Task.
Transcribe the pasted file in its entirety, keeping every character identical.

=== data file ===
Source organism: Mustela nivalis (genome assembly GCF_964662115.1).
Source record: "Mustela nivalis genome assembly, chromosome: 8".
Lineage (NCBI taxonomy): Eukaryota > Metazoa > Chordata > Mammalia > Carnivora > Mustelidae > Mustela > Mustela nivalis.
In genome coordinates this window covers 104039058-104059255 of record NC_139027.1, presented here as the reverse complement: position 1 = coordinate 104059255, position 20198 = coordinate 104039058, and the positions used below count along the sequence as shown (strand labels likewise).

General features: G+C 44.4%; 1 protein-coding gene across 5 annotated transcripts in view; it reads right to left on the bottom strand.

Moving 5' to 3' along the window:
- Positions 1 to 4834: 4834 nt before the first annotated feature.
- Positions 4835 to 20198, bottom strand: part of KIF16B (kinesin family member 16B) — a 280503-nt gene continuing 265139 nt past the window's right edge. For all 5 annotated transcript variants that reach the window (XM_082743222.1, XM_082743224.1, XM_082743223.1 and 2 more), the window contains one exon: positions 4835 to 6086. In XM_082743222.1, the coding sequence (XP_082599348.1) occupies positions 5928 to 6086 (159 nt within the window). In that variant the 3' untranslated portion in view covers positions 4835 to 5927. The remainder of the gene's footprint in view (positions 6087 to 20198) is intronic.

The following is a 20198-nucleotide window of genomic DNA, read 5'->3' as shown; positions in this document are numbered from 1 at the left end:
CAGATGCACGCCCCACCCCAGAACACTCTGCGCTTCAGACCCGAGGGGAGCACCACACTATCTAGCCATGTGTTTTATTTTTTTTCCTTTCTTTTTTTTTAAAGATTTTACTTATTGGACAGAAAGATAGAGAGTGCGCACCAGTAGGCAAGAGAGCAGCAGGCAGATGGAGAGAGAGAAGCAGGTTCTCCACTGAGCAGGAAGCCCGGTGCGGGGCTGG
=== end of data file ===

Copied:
Source organism: Mustela nivalis (genome assembly GCF_964662115.1).
Source record: "Mustela nivalis genome assembly, chromosome: 8".
Lineage (NCBI taxonomy): Eukaryota > Metazoa > Chordata > Mammalia > Carnivora > Mustelidae > Mustela > Mustela nivalis.
In genome coordinates this window covers 104039058-104059255 of record NC_139027.1, presented here as the reverse complement: position 1 = coordinate 104059255, position 20198 = coordinate 104039058, and the positions used below count along the sequence as shown (strand labels likewise).

General features: G+C 44.4%; 1 protein-coding gene across 5 annotated transcripts in view; it reads right to left on the bottom strand.

Moving 5' to 3' along the window:
- Positions 1 to 4834: 4834 nt before the first annotated feature.
- Positions 4835 to 20198, bottom strand: part of KIF16B (kinesin family member 16B) — a 280503-nt gene continuing 265139 nt past the window's right edge. For all 5 annotated transcript variants that reach the window (XM_082743222.1, XM_082743224.1, XM_082743223.1 and 2 more), the window contains one exon: positions 4835 to 6086. In XM_082743222.1, the coding sequence (XP_082599348.1) occupies positions 5928 to 6086 (159 nt within the window). In that variant the 3' untranslated portion in view covers positions 4835 to 5927. The remainder of the gene's footprint in view (positions 6087 to 20198) is intronic.

The following is a 20198-nucleotide window of genomic DNA, read 5'->3' as shown; positions in this document are numbered from 1 at the left end:
CAGATGCACGCCCCACCCCAGAACACTCTGCGCTTCAGACCCGAGGGGAGCACCACACTATCTAGCCATGTGTTTTATTTTTTTTCCTTTCTTTTTTTTTAAAGATTTTACTTATTGGACAGAAAGATAGAGAGTGCGCACCAGTAGGCAAGAGAGCAGCAGGCAGATGGAGAGAGAGAAGCAGGTTCTCCACTGAGCAGGAAGCCCGGTGCGGGGCTGG